Cyber war games let NSA vets pwn West Point noobs

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Call it the Long Gray Online.

Cadets at the U.S. Military Academy at West Point jousted with veteran NSA hackers as part of a three-day cyber war game last week.

Cadets built and ran networks, and they were attacked by the NSA red team at night, when they were not permitted to defend themselves. Then the cadets would run damage control duty in the mornings to restore those networks.

The grand finale was a massive bombardment.

“Our job is to make sure our network is as secure as possible and the services are all up and running so when that attack happens we have monitoring tools running and all cadets at their stations,” said Cadet Hunter Hutcheson, the team’s public affairs representative. “Of course, we fully expect this attack, but we didn’t talk about it. We talk about winning.”

A New York Times report (above) captures a previous competition, when a sign above Thayer Hall read “Information Warfare Live Fire Range.”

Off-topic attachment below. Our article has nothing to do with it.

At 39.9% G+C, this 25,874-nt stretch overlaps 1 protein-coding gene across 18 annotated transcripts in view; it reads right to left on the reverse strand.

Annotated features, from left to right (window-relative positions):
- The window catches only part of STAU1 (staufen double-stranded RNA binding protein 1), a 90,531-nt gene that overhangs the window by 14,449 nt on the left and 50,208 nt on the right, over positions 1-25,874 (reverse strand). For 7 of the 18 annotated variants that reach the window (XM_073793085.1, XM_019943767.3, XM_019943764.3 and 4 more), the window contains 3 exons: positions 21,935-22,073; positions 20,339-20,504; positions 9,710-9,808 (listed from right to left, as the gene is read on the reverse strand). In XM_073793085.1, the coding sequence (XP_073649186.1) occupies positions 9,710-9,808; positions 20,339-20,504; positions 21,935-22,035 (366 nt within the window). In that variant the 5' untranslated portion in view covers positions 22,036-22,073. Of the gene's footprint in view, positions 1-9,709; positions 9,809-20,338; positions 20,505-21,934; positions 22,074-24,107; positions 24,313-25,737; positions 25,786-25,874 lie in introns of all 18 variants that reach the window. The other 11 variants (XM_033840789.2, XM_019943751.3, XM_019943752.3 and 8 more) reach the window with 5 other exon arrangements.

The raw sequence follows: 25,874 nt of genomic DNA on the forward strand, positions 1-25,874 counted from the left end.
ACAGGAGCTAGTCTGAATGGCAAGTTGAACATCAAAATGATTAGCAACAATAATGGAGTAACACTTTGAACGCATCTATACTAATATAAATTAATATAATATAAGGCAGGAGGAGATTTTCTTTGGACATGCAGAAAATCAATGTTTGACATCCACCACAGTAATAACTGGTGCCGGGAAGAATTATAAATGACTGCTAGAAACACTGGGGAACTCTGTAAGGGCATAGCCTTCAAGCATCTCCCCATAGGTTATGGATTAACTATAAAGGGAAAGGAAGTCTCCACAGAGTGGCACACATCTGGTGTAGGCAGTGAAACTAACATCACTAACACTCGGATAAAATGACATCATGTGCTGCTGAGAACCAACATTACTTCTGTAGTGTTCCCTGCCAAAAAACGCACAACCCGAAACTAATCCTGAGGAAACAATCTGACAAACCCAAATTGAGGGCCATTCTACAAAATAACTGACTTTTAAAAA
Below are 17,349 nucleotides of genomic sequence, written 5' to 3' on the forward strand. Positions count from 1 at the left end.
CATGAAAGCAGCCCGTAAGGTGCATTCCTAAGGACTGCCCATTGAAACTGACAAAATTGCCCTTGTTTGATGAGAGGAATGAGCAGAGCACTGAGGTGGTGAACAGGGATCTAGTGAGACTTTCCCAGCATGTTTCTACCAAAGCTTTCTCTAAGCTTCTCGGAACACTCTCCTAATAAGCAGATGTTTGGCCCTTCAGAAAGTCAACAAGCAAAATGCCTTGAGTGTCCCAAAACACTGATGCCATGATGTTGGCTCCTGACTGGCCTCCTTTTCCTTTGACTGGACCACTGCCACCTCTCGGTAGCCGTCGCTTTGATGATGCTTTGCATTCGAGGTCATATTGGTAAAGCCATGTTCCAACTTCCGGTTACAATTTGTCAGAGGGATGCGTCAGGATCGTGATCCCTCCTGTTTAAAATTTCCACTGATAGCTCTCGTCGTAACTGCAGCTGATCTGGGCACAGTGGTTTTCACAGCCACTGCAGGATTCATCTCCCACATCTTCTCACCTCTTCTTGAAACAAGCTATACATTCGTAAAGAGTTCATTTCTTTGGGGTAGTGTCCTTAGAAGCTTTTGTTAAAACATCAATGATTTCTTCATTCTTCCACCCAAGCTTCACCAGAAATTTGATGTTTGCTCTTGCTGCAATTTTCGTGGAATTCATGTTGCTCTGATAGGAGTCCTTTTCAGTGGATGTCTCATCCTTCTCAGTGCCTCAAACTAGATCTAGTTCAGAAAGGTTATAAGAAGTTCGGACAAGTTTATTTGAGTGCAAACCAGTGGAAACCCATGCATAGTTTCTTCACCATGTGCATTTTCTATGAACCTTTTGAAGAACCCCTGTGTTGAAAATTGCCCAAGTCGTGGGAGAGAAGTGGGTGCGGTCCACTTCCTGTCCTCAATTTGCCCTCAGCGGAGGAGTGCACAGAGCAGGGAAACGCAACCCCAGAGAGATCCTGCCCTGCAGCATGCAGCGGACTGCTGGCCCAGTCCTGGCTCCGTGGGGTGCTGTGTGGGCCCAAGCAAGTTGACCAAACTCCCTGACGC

[via Army.mil and NYT]
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  1. MAJ Adrian Wheeler on

    It’s good to see cyber warfare is being studied and considered something worthy of exercising and war-gaming at the USMA. After conducting research on cyber-attacks against the US, I was surprised at the volume of attempts (and successes) against our systems. China has been notorious for this, as well as terrorist networks and a host of other organizations.

    I truly believe this type of threat against our defense capability hasn’t received the attention by tactical level leaders as it should have. Current and future military leaders will always have to deal with this issue, and in every capacity of operations. Joint commands will be required to combat the problem, and the leaders who fill the billets should be exposed to the issue as early as possible (such as the USMA cadets in the article).

    It doesn’t require a lot of analysis to understand the second and third-order effects of our electronic systems being compromised. Financial markets, travel, and every level of government is affected. This just adds to the “full” spectrum of operations today’s leaders are required to operate and succeed in.

    I truly hope other commissioning sources and NCOES schools are addressing the cyber warfare issue. The issue is not going to fade away, so leaders need to understand the complexities of it now. Thank you.

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